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Links 1 through 10 of 1021 by Amy Gahran tagged journalism

"In general, I think David hit it on the head when he said that at many schools, the journalism that students produce is “museum work.” It is work that is produced in a vacuum, only to be read and seen by the professors, students and sources.In the last 5 years, journalism schools have taken a step in showcasing student work on their websites, and in some cases, like my experience at the Columbia University Graduate School of Journalism, producing entire websites or in-depth web projects. Students are progressively able to learn to produce for the web and the web, learning multimedia and social media skills. At Columbia, almost every class had a dedicated website that either covered a neighborhood or specific topic. The problem is few people actually visited these websites because of a lack of outreach or as soon as they gained momentum they were killed off at the end of class."

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Every day, I run into stories that might as well include these promotional bullet points:Please go to Google to find the web site of the company I mentioned in this article.Please go to Google to that report cited in this article.

...etc.

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Poynter listed me as one of the 35 top social media influencers. Cool!

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Another good example of a journalist's transparency statement.

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Example of a journalist's disclore statement. See: Transparency won't kill you!

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"Unsettling as the punditization of the news may be to old-school journalists, there is a powerful cultural reason why Fox, Jon Stewart and other news-with-a-view productions have caught on: Consumers are so overloaded with information that they want someone to tell them what it means.
No fewer than 92% of Americans today “use multiple platforms to get their daily news,” according to a survey conducted earlier this year by the Pew Research Center. However, 70% of respondents felt the volume of news was overwhelming and 50% said they looked to others to help them divine its significance."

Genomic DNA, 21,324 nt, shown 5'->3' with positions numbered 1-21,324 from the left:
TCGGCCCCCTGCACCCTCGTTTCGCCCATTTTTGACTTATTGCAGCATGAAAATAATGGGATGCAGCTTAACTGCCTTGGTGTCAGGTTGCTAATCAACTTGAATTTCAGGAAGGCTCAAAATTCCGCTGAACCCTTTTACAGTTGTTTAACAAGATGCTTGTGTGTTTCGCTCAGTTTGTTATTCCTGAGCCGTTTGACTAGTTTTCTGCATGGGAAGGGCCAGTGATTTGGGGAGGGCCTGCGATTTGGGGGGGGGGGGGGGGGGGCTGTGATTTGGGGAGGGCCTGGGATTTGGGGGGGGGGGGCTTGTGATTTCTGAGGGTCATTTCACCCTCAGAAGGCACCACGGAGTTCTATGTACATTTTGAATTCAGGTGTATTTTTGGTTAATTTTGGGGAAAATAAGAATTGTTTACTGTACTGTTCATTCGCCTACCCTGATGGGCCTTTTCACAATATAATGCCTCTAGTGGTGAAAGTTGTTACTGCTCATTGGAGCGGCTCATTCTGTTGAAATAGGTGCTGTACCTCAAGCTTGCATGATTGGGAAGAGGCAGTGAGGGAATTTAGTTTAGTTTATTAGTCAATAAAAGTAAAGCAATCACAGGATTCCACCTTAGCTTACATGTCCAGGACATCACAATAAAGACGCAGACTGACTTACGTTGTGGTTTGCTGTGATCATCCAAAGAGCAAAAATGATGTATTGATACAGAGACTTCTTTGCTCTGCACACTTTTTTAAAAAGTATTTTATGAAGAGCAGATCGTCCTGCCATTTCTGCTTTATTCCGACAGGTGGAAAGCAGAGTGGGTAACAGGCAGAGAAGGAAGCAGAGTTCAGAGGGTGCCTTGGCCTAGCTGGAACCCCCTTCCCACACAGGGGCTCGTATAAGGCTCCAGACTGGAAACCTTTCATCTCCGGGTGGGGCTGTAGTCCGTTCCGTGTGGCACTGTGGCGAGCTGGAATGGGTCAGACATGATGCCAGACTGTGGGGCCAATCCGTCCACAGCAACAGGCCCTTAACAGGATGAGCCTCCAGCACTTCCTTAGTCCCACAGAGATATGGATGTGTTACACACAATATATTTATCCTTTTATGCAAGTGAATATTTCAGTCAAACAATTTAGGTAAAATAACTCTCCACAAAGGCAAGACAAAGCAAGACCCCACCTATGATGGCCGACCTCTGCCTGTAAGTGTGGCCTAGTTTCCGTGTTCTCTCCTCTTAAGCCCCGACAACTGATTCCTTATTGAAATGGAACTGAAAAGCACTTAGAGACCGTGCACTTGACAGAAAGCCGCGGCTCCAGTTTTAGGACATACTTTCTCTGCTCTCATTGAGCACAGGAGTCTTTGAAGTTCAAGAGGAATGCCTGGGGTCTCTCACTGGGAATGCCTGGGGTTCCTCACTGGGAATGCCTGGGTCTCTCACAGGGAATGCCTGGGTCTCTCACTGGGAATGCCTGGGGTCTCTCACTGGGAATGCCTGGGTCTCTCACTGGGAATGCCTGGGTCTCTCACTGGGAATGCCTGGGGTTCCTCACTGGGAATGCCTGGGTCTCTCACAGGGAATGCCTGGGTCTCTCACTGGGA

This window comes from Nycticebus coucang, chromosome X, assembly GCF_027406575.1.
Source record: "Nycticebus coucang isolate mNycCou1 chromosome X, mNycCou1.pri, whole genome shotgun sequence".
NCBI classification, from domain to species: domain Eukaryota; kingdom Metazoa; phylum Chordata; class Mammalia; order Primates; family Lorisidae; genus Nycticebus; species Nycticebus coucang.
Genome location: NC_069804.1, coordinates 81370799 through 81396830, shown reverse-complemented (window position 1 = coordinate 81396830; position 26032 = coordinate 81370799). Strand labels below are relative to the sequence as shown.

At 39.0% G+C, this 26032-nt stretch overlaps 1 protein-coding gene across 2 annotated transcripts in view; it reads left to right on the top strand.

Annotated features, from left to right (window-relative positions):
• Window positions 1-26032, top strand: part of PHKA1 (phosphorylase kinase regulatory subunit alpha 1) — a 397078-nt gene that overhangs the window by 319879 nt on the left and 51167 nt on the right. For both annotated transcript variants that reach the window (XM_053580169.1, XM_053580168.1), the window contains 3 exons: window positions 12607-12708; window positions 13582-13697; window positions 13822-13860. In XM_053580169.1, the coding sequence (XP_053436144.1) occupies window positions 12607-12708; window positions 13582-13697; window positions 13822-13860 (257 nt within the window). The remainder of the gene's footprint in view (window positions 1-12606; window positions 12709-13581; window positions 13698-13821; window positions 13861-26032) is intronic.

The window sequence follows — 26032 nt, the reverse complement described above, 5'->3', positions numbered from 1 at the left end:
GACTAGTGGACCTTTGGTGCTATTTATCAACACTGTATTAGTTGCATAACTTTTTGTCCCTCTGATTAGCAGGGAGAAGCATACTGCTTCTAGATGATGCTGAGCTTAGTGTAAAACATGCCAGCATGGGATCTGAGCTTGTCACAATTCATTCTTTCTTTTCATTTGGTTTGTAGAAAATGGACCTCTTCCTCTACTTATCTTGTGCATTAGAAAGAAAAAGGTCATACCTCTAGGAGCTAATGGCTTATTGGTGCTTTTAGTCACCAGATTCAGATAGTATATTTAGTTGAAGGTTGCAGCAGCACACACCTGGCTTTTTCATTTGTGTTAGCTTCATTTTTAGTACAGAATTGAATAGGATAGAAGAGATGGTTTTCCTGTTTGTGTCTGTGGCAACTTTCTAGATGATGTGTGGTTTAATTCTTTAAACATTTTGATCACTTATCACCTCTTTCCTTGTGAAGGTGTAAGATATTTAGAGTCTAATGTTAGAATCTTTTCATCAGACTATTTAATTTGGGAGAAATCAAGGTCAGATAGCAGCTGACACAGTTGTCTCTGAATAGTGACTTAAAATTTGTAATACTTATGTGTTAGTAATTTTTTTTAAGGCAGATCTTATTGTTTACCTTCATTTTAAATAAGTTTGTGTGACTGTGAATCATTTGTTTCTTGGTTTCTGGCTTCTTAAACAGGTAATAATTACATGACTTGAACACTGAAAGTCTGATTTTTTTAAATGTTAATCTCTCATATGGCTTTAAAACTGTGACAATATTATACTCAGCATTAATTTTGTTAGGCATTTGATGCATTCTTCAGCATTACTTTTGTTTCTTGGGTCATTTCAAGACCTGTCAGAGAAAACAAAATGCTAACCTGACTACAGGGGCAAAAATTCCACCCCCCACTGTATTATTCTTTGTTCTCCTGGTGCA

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"In David Simon’s world, a few brave reporters had the special knowledge and connections to get enforcement of open data and open records. In our world, the government policy needs to make data available as a matter of course, and crowdsourcing tools and communities need to give more people the knowledge and the courage that David Simon had to demand accurate information from the cops.
The world is different. Open data and crowdsourcing give more people the raw information and open government literacy that David Simon had. But we need the organizational structures, funding, and motivation to use them. There’s no guarantee how well the new way will work, but there are tremendous opportunities, and it’s up to us to make them work."

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"Likewise, his contention that “blogging is an ego-intensive process” has to grapple with the fact that some of the best blogging is just the reverse. It doesn’t square with examples such as Jim Romenesko, whose art is meticulously effacing himself from the world he covers, leaving a digest rich with voice and judgment so veiled you barely even notice someone’s behind it. In fact, contra Ambinder, I’ve found that one of the most difficult types of blogging to teach traditional reporters is this very trick of being a listener and reader first, suppressing the impulse to develop your own take until you’ve surveyed others and brought the best of them to your crowd. Devoid as it is of links, non-Web journalism often fosters a pride of ownership that can become insidious — a constant race to generate information that might not actually help us understand the world any better, but is (1) new and (2) yours. Unchecked, that leads inevitably to this."

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Clay Shirky: "What's going away, from the pipeline model, isn't the importance of news, or the importance of dedicated professionals. What's going away is the linearity of the process, and the passivity of the audience. What's going away is a world where the news was only made by professionals, and consumed by amateurs who couldn't do much to produce news on their own, or to distribute it, or to act on it en masse.

We are living through a shock of inclusion, where the former audience is becoming increasingly intertwined with all aspects of news,

This shock of inclusion is coming from the outside in, driven not by the professionals formerly in charge, but by the former audience. It is also being driven by new news entrepreneurs, the men and women who want to build new kinds of sites and services that assume, rather than ignore, the free time and talents of the public.

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"To better connect with their communities, publishers need to hire reporters who are part of those communities - people who are citizens first, reporters second. (That's another reason why I hate using the term "citizen journalist" for non-newsroom reporters - it implies that professional reporters are not citizens."

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